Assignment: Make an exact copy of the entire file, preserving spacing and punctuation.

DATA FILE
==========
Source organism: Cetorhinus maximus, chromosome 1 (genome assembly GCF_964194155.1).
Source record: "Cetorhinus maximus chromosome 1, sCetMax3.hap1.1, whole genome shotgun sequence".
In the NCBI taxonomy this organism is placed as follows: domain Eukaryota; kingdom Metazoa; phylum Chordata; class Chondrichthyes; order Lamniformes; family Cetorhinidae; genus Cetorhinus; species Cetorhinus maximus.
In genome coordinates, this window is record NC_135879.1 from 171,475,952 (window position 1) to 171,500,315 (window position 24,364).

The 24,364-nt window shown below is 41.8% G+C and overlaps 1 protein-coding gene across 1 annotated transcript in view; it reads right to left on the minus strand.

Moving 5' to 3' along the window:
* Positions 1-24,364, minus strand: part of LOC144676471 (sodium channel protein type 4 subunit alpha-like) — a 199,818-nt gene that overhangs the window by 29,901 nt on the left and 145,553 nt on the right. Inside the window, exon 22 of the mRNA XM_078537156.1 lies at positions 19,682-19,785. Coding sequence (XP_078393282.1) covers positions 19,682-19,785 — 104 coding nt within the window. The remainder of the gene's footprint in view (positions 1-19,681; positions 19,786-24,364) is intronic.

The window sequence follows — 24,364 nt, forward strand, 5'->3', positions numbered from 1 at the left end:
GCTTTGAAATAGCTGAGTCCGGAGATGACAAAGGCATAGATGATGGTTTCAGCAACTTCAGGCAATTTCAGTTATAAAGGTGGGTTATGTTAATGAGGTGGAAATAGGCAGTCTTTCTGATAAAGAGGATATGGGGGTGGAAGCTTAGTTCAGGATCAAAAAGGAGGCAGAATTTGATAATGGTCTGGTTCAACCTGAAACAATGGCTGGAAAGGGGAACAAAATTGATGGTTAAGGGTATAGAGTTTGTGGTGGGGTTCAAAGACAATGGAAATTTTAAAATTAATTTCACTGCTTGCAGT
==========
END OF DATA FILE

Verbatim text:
Source organism: Cetorhinus maximus, chromosome 1 (genome assembly GCF_964194155.1).
Source record: "Cetorhinus maximus chromosome 1, sCetMax3.hap1.1, whole genome shotgun sequence".
In the NCBI taxonomy this organism is placed as follows: domain Eukaryota; kingdom Metazoa; phylum Chordata; class Chondrichthyes; order Lamniformes; family Cetorhinidae; genus Cetorhinus; species Cetorhinus maximus.
In genome coordinates, this window is record NC_135879.1 from 171,475,952 (window position 1) to 171,500,315 (window position 24,364).

The 24,364-nt window shown below is 41.8% G+C and overlaps 1 protein-coding gene across 1 annotated transcript in view; it reads right to left on the minus strand.

Moving 5' to 3' along the window:
* Positions 1-24,364, minus strand: part of LOC144676471 (sodium channel protein type 4 subunit alpha-like) — a 199,818-nt gene that overhangs the window by 29,901 nt on the left and 145,553 nt on the right. Inside the window, exon 22 of the mRNA XM_078537156.1 lies at positions 19,682-19,785. Coding sequence (XP_078393282.1) covers positions 19,682-19,785 — 104 coding nt within the window. The remainder of the gene's footprint in view (positions 1-19,681; positions 19,786-24,364) is intronic.

The window sequence follows — 24,364 nt, forward strand, 5'->3', positions numbered from 1 at the left end:
GCTTTGAAATAGCTGAGTCCGGAGATGACAAAGGCATAGATGATGGTTTCAGCAACTTCAGGCAATTTCAGTTATAAAGGTGGGTTATGTTAATGAGGTGGAAATAGGCAGTCTTTCTGATAAAGAGGATATGGGGGTGGAAGCTTAGTTCAGGATCAAAAAGGAGGCAGAATTTGATAATGGTCTGGTTCAACCTGAAACAATGGCTGGAAAGGGGAACAAAATTGATGGTTAAGGGTATAGAGTTTGTGGTGGGGTTCAAAGACAATGGAAATTTTAAAATTAATTTCACTGCTTGCAGT